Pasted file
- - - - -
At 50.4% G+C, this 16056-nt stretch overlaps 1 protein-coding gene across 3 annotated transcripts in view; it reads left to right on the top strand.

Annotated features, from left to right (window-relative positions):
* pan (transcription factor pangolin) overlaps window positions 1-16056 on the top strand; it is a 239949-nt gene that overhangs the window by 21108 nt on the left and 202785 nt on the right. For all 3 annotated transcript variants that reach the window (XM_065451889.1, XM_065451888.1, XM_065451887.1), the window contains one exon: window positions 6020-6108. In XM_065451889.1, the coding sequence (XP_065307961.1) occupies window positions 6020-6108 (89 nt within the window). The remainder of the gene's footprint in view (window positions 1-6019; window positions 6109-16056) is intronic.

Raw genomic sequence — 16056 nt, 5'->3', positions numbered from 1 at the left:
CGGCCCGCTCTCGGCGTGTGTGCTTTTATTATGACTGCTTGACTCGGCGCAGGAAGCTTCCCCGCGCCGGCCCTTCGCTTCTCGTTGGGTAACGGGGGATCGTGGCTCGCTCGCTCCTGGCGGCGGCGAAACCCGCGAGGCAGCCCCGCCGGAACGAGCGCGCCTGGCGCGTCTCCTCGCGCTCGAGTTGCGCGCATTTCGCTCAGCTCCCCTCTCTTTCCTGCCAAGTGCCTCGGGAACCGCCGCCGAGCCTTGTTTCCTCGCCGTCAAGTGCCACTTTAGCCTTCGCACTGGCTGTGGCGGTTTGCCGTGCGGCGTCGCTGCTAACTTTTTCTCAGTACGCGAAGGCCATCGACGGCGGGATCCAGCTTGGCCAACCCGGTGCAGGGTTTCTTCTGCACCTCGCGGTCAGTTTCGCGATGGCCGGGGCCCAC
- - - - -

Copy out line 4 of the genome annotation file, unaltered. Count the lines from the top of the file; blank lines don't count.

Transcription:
Raw genomic sequence — 16056 nt, 5'->3', positions numbered from 1 at the left: